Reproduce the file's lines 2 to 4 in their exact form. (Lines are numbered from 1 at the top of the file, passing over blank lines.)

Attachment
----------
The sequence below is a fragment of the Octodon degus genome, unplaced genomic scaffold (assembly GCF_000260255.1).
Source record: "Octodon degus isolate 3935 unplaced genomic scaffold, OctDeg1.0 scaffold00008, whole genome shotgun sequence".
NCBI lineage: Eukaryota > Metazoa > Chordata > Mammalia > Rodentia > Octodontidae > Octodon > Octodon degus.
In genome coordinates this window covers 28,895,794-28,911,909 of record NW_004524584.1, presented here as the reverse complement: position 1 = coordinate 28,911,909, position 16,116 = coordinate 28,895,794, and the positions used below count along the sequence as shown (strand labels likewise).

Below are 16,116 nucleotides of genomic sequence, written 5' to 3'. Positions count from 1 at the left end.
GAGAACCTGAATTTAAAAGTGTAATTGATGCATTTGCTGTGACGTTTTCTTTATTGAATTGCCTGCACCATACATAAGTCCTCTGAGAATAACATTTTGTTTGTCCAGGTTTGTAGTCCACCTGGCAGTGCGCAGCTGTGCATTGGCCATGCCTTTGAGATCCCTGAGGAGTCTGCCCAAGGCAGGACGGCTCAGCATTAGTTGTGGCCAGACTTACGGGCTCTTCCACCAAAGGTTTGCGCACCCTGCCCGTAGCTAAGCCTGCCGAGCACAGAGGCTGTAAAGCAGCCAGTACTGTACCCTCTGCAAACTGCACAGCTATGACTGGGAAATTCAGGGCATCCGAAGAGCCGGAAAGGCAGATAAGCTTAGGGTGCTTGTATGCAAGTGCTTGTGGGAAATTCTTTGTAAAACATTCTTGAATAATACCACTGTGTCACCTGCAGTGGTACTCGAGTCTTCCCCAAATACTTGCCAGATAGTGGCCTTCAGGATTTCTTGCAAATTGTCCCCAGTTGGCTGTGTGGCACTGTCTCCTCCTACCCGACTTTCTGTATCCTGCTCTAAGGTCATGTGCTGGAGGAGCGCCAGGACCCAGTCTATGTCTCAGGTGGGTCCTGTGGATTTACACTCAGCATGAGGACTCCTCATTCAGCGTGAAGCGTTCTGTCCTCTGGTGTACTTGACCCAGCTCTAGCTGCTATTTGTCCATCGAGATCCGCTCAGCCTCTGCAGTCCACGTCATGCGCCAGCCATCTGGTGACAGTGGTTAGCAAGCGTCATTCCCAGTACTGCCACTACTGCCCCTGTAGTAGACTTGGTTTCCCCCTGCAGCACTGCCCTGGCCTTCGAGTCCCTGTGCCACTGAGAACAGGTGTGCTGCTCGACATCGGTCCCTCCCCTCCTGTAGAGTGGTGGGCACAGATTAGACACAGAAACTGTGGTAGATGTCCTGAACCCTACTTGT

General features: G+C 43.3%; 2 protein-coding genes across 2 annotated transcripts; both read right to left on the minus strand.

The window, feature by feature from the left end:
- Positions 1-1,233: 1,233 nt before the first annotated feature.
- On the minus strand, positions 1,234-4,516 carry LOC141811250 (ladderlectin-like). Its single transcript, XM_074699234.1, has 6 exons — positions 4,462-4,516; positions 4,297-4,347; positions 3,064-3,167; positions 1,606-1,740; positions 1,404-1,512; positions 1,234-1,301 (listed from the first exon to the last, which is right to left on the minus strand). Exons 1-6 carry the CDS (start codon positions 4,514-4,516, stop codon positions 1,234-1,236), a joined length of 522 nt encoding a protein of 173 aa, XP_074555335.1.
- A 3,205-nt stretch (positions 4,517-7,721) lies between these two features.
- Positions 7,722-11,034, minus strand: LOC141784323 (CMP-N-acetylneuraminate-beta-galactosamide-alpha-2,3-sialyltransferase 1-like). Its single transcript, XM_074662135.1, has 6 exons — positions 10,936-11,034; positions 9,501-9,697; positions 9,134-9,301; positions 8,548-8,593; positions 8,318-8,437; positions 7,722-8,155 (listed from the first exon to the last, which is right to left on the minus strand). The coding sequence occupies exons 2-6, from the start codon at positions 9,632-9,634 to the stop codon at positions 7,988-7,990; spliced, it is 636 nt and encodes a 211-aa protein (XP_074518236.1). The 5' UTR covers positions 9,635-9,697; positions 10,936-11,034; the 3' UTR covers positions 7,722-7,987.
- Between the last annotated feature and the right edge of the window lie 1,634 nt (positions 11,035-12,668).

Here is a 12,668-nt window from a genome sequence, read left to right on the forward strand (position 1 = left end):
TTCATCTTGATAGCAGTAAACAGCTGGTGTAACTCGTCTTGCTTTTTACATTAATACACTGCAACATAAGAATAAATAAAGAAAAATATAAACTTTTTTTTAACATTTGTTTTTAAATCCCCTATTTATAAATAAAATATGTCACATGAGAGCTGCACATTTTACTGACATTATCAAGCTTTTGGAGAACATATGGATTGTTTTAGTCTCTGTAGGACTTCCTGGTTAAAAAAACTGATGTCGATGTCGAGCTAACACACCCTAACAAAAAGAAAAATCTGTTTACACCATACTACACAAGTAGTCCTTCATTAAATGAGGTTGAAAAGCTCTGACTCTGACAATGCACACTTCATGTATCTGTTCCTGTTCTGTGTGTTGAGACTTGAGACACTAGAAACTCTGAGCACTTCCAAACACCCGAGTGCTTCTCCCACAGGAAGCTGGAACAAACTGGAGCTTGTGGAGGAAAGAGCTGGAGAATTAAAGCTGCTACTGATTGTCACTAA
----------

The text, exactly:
Source record: "Octodon degus isolate 3935 unplaced genomic scaffold, OctDeg1.0 scaffold00008, whole genome shotgun sequence".
NCBI lineage: Eukaryota > Metazoa > Chordata > Mammalia > Rodentia > Octodontidae > Octodon > Octodon degus.
In genome coordinates this window covers 28,895,794-28,911,909 of record NW_004524584.1, presented here as the reverse complement: position 1 = coordinate 28,911,909, position 16,116 = coordinate 28,895,794, and the positions used below count along the sequence as shown (strand labels likewise).